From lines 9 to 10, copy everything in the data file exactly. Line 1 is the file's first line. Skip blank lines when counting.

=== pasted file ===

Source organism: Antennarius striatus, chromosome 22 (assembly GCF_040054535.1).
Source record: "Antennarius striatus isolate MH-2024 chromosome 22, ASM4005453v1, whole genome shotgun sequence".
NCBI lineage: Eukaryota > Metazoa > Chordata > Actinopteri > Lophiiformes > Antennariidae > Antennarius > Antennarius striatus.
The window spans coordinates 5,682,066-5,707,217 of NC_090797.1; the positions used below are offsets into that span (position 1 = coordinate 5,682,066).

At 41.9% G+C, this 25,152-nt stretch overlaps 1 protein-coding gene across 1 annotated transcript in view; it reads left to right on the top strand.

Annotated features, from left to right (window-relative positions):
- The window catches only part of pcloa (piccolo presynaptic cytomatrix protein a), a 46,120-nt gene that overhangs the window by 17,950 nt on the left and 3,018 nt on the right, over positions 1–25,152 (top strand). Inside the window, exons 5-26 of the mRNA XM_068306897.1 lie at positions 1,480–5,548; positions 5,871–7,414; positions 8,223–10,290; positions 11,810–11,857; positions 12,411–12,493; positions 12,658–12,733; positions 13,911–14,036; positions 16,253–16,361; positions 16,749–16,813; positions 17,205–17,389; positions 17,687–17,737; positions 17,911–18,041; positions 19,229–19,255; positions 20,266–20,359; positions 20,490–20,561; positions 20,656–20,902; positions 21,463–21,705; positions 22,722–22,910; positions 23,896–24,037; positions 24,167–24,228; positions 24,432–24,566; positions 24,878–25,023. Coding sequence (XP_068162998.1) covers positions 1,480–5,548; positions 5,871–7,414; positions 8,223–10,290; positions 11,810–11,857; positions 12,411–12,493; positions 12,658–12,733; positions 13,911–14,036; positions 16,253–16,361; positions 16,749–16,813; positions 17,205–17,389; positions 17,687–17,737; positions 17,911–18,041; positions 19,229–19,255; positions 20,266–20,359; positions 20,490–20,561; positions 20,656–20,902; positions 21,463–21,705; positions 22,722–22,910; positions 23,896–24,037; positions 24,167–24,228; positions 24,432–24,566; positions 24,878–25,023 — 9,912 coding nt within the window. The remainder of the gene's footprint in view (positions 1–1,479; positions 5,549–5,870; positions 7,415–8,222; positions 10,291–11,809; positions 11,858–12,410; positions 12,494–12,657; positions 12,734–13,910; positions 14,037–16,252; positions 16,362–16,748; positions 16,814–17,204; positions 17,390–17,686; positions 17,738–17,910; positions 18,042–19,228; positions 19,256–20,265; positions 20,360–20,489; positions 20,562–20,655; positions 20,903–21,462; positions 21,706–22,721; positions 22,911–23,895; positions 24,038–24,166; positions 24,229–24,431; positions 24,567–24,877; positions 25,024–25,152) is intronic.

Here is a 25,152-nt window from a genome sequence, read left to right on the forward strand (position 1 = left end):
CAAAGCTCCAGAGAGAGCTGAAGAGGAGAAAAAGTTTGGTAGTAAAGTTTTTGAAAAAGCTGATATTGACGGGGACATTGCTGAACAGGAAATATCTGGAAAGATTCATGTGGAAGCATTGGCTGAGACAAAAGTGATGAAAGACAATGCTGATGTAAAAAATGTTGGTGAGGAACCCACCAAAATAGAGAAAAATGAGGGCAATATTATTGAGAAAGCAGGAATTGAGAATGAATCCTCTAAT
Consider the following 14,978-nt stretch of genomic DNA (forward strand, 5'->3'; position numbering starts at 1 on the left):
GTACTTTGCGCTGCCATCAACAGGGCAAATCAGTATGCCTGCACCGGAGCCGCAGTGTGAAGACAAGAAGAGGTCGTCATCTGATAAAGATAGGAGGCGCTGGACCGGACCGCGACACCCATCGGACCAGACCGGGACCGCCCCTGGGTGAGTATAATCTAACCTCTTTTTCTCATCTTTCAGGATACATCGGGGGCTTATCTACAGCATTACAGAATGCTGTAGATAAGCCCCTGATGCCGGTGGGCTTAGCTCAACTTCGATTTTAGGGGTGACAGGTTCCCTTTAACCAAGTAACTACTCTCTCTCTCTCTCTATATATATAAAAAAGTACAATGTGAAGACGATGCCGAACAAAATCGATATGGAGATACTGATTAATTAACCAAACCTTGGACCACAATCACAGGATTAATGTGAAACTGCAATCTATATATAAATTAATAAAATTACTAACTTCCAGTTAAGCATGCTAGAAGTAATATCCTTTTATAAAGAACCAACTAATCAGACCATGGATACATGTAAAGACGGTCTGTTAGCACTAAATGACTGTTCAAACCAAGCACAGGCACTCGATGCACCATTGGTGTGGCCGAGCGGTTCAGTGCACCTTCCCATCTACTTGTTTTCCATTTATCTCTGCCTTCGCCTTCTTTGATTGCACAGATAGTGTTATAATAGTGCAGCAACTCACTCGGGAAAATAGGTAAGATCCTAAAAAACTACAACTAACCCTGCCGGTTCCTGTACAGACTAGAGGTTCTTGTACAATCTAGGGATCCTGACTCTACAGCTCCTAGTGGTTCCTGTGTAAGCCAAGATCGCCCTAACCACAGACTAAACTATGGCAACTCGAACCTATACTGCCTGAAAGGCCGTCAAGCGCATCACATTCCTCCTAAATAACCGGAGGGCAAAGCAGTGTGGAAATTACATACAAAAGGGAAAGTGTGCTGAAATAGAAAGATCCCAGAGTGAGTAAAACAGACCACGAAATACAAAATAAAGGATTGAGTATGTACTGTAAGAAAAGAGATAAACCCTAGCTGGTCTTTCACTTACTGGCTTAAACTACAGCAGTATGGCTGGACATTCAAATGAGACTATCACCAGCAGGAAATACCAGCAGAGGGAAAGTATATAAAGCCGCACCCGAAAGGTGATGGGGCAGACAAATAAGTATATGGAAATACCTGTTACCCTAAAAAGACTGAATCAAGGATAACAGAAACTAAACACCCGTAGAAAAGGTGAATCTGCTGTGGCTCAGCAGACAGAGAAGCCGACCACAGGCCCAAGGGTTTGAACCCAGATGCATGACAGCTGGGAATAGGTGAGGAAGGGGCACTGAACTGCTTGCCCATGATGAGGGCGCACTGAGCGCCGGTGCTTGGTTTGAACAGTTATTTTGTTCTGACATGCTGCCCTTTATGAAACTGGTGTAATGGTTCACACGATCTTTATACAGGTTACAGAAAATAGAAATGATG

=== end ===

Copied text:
CAAAGCTCCAGAGAGAGCTGAAGAGGAGAAAAAGTTTGGTAGTAAAGTTTTTGAAAAAGCTGATATTGACGGGGACATTGCTGAACAGGAAATATCTGGAAAGATTCATGTGGAAGCATTGGCTGAGACAAAAGTGATGAAAGACAATGCTGATGTAAAAAATGTTGGTGAGGAACCCACCAAAATAGAGAAAAATGAGGGCAATATTATTGAGAAAGCAGGAATTGAGAATGAATCCTCTAAT
Consider the following 14,978-nt stretch of genomic DNA (forward strand, 5'->3'; position numbering starts at 1 on the left):